VimeoSome articles have Vimeo videos embedded in them. (Privacy Policy)
    PaypalThis is used for a registered author who enrolls in the HubPages Earnings program and requests to be paid via PayPal. No data is shared with Paypal unless you engage with this feature. (Privacy Policy)
    Facebook LoginYou can use this to streamline signing up for, or signing in to your Hubpages account. No data is shared with Facebook unless you engage with this feature. (Privacy Policy)
    MavenThis supports the Maven widget and search functionality. (Privacy Policy)
    Google AdSenseThis is an ad network. (Privacy Policy)
    Google DoubleClickGoogle provides ad serving technology and runs an ad network. (Privacy Policy)
    Index ExchangeThis is an ad network. (Privacy Policy)
    SovrnThis is an ad network. (Privacy Policy)
    Facebook AdsThis is an ad network. (Privacy Policy)
    Amazon Unified Ad MarketplaceThis is an ad network. (Privacy Policy)
    AppNexusThis is an ad network. (Privacy Policy)
    OpenxThis is an ad network. (Privacy Policy)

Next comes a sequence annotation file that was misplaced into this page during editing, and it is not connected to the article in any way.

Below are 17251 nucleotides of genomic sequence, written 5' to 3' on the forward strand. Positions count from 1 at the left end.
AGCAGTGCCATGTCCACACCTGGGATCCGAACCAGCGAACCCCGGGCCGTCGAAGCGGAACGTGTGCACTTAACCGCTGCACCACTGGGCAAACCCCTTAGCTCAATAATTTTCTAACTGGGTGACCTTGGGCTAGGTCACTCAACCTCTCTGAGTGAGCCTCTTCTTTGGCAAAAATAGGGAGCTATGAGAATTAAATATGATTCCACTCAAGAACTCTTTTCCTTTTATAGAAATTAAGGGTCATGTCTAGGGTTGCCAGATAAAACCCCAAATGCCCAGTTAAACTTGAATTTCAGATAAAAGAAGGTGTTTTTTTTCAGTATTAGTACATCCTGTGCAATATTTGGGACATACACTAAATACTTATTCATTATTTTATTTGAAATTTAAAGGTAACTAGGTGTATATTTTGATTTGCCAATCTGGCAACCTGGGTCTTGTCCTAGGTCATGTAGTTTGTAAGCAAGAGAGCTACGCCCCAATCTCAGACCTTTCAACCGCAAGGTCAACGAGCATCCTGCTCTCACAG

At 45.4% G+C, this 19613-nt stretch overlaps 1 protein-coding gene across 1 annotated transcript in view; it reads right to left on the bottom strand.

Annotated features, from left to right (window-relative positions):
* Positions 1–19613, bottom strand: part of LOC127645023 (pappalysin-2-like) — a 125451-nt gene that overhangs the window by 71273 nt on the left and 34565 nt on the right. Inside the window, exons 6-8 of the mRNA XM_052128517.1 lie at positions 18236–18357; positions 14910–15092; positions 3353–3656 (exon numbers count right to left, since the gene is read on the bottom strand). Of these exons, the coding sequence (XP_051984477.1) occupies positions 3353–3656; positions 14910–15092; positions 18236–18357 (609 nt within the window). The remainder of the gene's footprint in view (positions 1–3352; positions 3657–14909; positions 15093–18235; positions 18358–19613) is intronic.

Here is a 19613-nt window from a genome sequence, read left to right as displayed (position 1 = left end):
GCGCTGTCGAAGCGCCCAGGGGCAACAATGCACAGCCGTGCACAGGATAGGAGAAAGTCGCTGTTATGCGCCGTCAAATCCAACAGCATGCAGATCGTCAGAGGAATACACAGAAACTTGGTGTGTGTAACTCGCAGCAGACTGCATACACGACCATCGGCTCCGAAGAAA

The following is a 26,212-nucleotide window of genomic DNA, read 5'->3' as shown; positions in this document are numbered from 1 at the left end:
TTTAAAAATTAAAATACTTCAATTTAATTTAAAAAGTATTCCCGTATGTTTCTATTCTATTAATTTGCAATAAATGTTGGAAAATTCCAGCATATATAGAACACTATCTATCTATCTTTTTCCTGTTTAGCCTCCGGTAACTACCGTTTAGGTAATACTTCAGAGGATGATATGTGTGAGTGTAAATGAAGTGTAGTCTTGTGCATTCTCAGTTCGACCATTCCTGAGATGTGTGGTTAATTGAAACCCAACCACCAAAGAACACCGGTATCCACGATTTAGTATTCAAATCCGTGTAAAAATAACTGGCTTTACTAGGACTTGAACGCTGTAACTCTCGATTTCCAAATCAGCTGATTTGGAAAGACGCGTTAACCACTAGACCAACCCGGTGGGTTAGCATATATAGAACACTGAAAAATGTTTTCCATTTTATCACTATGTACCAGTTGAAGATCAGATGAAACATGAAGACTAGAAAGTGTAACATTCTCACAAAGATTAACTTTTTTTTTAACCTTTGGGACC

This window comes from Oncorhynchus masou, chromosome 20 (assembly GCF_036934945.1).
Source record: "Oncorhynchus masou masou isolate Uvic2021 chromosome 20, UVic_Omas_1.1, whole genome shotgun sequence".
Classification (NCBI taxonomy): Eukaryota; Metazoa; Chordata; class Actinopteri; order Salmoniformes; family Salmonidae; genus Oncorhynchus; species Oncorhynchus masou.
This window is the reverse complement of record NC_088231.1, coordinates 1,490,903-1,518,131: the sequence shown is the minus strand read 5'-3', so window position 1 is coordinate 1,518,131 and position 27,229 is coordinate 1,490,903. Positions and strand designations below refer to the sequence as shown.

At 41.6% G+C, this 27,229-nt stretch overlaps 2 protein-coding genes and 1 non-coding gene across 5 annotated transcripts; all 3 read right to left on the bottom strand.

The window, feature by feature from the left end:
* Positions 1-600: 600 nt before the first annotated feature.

Rubicon ProjectThis is an ad network. (Privacy Policy)
    TripleLiftThis is an ad network. (Privacy Policy)
    Say MediaWe partner with Say Media to deliver ad campaigns on our sites. (Privacy Policy)
    Remarketing PixelsWe may use remarketing pixels from advertising networks such as Google AdWords, Bing Ads, and Facebook in order to advertise the HubPages Service to people that have visited our sites.
    Conversion Tracking PixelsWe may use conversion tracking pixels from advertising networks such as Google AdWords, Bing Ads, and Facebook in order to identify when an advertisement has successfully resulted in the desired action, such as signing up for the HubPages Service or publishing an article on the HubPages Service.
    Author Google AnalyticsThis is used to provide traffic data and reports to the authors of articles on the HubPages Service. (Privacy Policy)
    ComscoreComScore is a media measurement and analytics company providing marketing data and analytics to enterprises, media and advertising agencies, and publishers. Non-consent will result in ComScore only processing obfuscated personal data. (Privacy Policy)
    Amazon Tracking PixelSome articles display amazon products as part of the Amazon Affiliate program, this pixel provides traffic statistics for those products (Privacy Policy)